Oct. 2, 2007
6:00pm to 7pm
400 N Superior St.
Oct. 2, 2007
6:00pm to 7pm
400 N Superior St.
Comments ... #
I've heard that there are going to be some really impressive numbers revealed at this meeting. I'm surprised that with a city so concerned with there dwindling ecomony this thread hasn't garnered much interest... or maybe not.
Is this open to the public? If so, I hope to attend, although I fear my jeans and sandals wardrobe may not be appropriate, since the First Lady of Ohio will be present. I went to a couple of arts meetings at the Valentine and at the museum back in 2002 and 2003, and I was surprised how dressed up people were. It wasn't the opera or a symphony concert. It was a public meeting/presentation.
Yes, open to the public. I imagine it will be business casual...?
Oct 2, 2007 WUPW story: NW Ohio Arts Business Booming
Excerpts from an Oct 2, 2007 Bowling Green State University press release: Arts play big role in northwest Ohio economy
Despite being home to Toledo, the largest city in the region, Lucas County accounts for only 33 percent of the economic activity measured by the study. Carroll attributes that to several factors, including the number of ad agencies throughout northwest Ohio, the presence of Sauder Village and Sauder Woodworking in Archbold, theaters around the region, and arts and culture-related activity in northern Wood County. “It's pretty diverse,” he said of northwest Ohio's creative industries.
The 19 examined industries follow a model developed by Americans for the Arts, the nation's leading nonprofit arts advocacy organization that has done similar economic impact studies. They range from arts-centric businesses such as nonprofit museums and theaters to for-profit telecommunications and advertising companies.The industries and their economic impact on the region are, in descending order by dollars:
So newspaper publishers are #1 among the "Arts" industries, eh? What is this, some kind of scheme to drum up sympathy and support for the decaying newspaper industry?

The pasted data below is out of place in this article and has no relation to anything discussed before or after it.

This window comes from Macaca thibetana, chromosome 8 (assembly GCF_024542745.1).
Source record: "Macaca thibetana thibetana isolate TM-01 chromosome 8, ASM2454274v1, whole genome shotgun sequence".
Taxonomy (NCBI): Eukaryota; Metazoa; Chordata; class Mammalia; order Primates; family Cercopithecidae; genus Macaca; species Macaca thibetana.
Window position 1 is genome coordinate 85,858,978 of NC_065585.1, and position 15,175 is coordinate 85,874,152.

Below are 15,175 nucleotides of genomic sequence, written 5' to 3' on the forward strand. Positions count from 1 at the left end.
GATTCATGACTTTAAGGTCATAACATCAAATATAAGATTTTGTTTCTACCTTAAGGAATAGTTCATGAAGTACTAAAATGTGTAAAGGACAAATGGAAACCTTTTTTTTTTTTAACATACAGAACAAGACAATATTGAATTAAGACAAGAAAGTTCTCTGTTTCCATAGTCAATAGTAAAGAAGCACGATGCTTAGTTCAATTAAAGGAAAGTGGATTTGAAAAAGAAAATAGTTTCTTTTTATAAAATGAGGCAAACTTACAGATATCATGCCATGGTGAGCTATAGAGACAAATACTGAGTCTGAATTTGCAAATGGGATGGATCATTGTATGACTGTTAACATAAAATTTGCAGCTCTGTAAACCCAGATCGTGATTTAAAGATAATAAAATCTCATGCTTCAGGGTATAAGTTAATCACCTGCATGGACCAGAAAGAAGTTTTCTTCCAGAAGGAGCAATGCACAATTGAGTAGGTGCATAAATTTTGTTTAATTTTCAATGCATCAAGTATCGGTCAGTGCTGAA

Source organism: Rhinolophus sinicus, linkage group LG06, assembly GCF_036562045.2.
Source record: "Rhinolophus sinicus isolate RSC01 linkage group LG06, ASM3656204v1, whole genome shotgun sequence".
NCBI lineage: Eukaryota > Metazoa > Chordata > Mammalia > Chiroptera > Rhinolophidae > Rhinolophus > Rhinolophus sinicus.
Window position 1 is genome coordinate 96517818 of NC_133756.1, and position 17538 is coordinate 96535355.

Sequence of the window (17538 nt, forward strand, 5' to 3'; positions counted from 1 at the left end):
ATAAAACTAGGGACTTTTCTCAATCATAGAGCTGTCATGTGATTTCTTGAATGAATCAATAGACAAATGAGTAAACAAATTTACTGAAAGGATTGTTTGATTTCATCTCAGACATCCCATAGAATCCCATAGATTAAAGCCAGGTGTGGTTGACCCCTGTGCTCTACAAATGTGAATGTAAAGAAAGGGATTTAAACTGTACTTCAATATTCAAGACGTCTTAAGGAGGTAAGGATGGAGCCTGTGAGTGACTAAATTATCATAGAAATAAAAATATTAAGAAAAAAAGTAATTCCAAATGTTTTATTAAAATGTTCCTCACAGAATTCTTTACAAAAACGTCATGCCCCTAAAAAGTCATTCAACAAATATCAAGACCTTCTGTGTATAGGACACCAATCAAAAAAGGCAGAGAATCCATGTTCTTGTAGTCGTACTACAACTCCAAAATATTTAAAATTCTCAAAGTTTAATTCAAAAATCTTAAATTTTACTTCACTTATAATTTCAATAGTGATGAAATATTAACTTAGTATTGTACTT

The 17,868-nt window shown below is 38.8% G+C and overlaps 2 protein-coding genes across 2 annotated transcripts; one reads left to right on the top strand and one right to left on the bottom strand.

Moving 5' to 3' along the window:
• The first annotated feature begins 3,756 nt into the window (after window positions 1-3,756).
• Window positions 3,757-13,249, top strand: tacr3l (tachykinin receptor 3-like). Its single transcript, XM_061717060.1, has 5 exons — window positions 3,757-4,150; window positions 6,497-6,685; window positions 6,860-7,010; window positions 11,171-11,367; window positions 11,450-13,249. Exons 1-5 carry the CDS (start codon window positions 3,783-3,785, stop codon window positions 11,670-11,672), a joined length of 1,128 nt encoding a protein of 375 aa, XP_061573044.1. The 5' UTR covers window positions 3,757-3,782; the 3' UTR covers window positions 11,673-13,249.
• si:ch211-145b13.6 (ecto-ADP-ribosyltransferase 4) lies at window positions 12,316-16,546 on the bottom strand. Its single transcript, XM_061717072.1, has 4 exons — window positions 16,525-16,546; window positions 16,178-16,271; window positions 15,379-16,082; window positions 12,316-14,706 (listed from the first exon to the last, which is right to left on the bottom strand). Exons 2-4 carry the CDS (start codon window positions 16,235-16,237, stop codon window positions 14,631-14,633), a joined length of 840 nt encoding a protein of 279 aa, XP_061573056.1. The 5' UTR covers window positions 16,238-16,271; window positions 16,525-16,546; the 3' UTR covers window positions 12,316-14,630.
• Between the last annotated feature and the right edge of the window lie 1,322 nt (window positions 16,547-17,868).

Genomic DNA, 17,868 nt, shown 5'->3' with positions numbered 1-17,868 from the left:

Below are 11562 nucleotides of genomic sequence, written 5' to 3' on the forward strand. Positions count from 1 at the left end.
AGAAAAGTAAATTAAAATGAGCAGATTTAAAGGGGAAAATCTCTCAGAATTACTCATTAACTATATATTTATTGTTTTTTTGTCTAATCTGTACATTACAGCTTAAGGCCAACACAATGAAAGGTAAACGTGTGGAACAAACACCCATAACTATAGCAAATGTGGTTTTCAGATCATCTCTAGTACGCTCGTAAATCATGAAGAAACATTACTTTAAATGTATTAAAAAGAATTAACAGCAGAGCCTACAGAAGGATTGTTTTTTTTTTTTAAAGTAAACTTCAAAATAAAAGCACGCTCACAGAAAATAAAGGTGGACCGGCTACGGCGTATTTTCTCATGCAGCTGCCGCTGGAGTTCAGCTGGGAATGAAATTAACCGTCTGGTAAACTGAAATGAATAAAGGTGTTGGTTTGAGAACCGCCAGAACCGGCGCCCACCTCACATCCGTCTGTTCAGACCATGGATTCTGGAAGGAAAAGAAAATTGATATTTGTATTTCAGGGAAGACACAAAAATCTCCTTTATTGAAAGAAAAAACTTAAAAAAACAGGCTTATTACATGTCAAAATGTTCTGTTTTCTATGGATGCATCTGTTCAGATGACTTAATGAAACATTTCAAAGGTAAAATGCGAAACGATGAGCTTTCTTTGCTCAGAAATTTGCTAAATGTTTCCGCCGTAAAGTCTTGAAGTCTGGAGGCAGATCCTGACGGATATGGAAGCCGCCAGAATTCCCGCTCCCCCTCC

Sep 27, 2007 Romenesko posting titled Should our government be asked to support journalism? which pointed to a Columbia Journalism Review article titled The Uncle Sam Solution.
[I]t’s worth noting that tax incentives are already used in a variety of industries, such as agriculture and manufacturing, and that they might also represent the best way to address the problems the press currently faces since they could be designed to promote specific general outcomes, such as hiring more reporters and editors or opening new bureaus.Hallin believes it will “take another decade or two of newsroom cutbacks” before the idea of government support for the press is taken seriously.
June 2007 blog posting titled 10 obvious things about the future of newspapers you need to get through your head.
I was very surprised to learn the 'industries' that they included in the study. I suppose that these could all be considered 'creative' but I'm certain most people would not classify them as "arts" ... and therein lies the problem. I expect that many who quote this study will not announce the distinction, especially when you consider that video rental stores are included...
And it's a really big territory that is covered... The counties are not listed on their website, so I called:
here is a good map showing them all.
"5. specialized design services" - That's a broad description. Does that include computer software and engineering firms? If newspaper publishers are included as part of the "arts" then so should engineering companies.
What about law firms? A lawyer has to be pretty creative to convince a jury or a judge that someone is guilty or innocent.
What about landscaping companies? Sculpting a shrub, arranging flowers, getting that checkerboard-look in lawn grass.
I assume hair stylists and tattoo artists are included in this report.
The Jeep plant should be included as part of the arts industry. For some, a fine-looking vehicle is a piece of art.
Include all the Harley-Davidson stores too, since a Hog is both audio and visual art. For some, anyway. For others it's annoying. That's art. It's something in the eye or whatever.
"12. videotape and disc rental" - That's a good one.
If you want to create a piece of art, take a black-and-white photo of this BG report being flushed down the crapper.
Oct 3, 2007 Blade story
Mr. Carroll called the study's $2.4 billion figure conservative - "it could be closer to $4 billion" - because it did not tally certain architectural services or visitor spending at arts events, in addition to other phenomena.Mr. Florida, for instance, has included accountants as part of his creative class.
Enron employed some artistic accountants for a while.
So the creator of the report admits it's not broad enough. It didn't include certain architectural services, but it did include video stores and newspapers. It could be argued that any company that employs IT people should be considered part of the arts industry.
Defining the Classes in Dr. Florida's book The Rise of the Creative Class :